Who ever is elected on 7 May, his or her goverment will fail to balance the books before the end of the decade, according to the International Monetary Fund (IMF)
The organisation said "uncertainties" surrounding next month's general election implied that austerity would be less severe than currently forecast.
In a blow to Tory plans to achieve an overall budget surplus by 2018-19, IMF forecasts showed the UK would still be running a deficit of around 0.3% of gross domestic product (GDP) by 2020 - or around £7bn under implied spending plans - instead of a surplus of the same amount.
Britain's deficit stood at more than £90bn last year, or 5% of GDP.
The IMF said spending on public services was likely to be higher over the next five years than suggested by the Government in the Budget.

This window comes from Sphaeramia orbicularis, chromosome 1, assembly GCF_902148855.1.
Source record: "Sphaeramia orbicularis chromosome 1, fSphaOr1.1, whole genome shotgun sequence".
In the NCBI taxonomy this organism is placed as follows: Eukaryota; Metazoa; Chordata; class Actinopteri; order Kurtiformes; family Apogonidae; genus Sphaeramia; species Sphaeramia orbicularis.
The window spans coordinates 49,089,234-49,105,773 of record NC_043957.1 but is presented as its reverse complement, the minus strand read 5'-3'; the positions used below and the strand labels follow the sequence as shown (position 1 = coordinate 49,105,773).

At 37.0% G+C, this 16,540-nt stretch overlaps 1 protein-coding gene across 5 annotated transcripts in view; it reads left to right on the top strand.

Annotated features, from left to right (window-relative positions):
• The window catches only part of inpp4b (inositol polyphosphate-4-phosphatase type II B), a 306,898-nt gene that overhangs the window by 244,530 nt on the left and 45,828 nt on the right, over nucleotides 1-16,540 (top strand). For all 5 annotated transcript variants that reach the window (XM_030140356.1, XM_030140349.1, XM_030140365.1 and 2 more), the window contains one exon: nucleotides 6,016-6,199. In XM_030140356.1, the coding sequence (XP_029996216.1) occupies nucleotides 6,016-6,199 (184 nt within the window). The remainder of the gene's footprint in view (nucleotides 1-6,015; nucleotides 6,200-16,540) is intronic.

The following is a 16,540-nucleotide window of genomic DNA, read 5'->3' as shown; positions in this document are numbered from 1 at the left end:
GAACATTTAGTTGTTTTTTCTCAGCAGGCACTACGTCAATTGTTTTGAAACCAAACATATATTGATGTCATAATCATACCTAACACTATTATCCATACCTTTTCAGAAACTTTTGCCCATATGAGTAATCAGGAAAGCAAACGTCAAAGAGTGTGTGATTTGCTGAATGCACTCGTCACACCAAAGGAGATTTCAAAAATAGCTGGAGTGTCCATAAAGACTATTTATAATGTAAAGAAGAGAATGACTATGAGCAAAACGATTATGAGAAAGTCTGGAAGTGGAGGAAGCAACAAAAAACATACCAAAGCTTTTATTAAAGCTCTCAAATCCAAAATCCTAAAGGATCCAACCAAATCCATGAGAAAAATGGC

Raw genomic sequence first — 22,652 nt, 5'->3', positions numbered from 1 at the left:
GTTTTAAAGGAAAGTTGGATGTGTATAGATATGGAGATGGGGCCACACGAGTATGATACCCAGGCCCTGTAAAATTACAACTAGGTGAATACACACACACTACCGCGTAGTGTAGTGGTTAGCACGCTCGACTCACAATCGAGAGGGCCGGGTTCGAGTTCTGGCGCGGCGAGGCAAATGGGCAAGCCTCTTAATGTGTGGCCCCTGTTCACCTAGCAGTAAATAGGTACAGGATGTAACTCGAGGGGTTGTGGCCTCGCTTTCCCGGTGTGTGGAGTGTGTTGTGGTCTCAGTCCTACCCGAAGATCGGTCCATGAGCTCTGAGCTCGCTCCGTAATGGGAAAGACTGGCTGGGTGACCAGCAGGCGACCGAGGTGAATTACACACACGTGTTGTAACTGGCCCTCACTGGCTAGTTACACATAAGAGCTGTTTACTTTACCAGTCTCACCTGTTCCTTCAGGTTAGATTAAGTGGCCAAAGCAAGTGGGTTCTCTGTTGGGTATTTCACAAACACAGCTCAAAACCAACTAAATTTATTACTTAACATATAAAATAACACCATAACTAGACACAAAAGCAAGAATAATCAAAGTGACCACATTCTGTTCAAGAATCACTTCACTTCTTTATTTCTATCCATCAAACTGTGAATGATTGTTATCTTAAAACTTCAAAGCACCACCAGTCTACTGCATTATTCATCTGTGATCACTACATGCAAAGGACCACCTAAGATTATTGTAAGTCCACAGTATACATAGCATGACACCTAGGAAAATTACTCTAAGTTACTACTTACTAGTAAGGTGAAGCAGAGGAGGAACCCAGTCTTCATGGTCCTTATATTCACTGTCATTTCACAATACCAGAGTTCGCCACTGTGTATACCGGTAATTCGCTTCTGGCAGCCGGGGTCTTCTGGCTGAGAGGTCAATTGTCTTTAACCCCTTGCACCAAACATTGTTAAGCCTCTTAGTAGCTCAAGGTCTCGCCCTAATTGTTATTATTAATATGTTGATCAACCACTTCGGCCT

"On the expenditure side, given uncertainties pertaining to the May elections, a slightly slower pace of consolidation than that in the Budget is assumed for fiscal year 2016-17 and beyond," the IMF said in its twice-yearly Fiscal Monitor.
The Office for Budget Responsbility (OBR), the government's fiscal watchdog, said last month that Chancellor George Osborne's plans to end Britain's spending squeeze a year early would put the UK on a "rollercoaster profile" for public services spending, with a massive squeeze followed by a £20bn splurge at the end of the decade.